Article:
According to a recent article in JTA, recycling of plastic bottles is on the rise in Israel – thanks to a public awareness campaign, and an increase of collection bins spread throughout the country.

Recycling, of course, is not the cure-all for environmental issues. Wherever possible it’s best to not consume something new or unnecessary (ahem, plastic water bottles) in the first place. Still, it’s an important first step to raising people’s consciousness about environmental responsibility.

Work to increase recycling in:

    • Your home. Recycling at home is easy with a bit of planning. Find out what types of recyclables (glass, paper, tin, plastic) are collected in your neighborhood and purchase or make bins to make sorting super easy. If you happen to live in San Francisco or Toronto, your local government collects food and yard waste to be composted too, so be sure to set aside your food scraps!
    • Your neighborhood. Contact your local representatives to let them know you support increased recycling facilities in your hometown. Or write an op-ed for a local newspaper to help garner support for better neighborhood recycling. Best yet, teach one person how to sort their recyclables. It’s not always as intuitive as it seems!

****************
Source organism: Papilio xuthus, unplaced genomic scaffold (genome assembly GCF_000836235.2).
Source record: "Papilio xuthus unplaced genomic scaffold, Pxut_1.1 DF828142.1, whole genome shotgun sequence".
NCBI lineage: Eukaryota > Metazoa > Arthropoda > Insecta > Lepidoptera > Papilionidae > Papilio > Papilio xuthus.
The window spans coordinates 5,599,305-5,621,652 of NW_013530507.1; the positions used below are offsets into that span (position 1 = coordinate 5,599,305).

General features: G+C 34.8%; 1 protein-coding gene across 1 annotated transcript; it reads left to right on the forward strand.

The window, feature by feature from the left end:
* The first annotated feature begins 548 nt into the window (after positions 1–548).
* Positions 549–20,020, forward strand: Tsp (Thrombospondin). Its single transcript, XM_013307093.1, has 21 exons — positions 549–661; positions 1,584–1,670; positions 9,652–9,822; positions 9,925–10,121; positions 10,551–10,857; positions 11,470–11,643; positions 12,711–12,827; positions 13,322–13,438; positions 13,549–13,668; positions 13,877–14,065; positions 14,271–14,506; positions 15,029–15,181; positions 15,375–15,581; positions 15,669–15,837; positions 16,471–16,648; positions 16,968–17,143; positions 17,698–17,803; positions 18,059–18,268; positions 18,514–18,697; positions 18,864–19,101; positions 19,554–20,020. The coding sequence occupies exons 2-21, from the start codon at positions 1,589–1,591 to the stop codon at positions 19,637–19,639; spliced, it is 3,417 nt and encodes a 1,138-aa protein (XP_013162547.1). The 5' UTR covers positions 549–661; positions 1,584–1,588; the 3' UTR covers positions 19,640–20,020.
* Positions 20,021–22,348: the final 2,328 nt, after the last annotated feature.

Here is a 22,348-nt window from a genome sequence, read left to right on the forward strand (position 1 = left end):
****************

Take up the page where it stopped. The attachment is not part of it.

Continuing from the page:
• Your school. It can be difficult to convince a high school or college administration to take on recycling. Up your chances of success by holding an awareness campaign amongst the students to raise support. Find out how here.
    • Your office. Like school, the office can be a tough sell for recycling. Before proposing that your coworkers start sorting bottles and cans, find out what type of recycling pick up (via your building or a private company) is available to your office. You’ll have a better chance of convincing your boss to go green if you’ve done a bit of the legwork.

 

Check out more ideas on how to raise awareness about recycling in your neighborhood here.

Help Close Israel’s Achievement Gap with Masa’s Teaching Fellows Program

Hey college grads – have you ever thought about teaching English in another country? Now Masa Israel Journey and the Israeli Ministry of Education are joining forces to create the Israel Teaching Fellows program.

Outstanding college graduates aged 21-30 are invited to apply to teach English in underprivileged communities across Israel, during a 10-month service program starting in August, 2011. Like many developed countries, Israel struggles with educational inequity and underperformance of some students, especially in low-income and under-served communities. Volunteering with the Israel Teaching Fellows program will allow participants to play an important roll in students lives and share with them valuable English language skills to help them on their academic and professional journeys.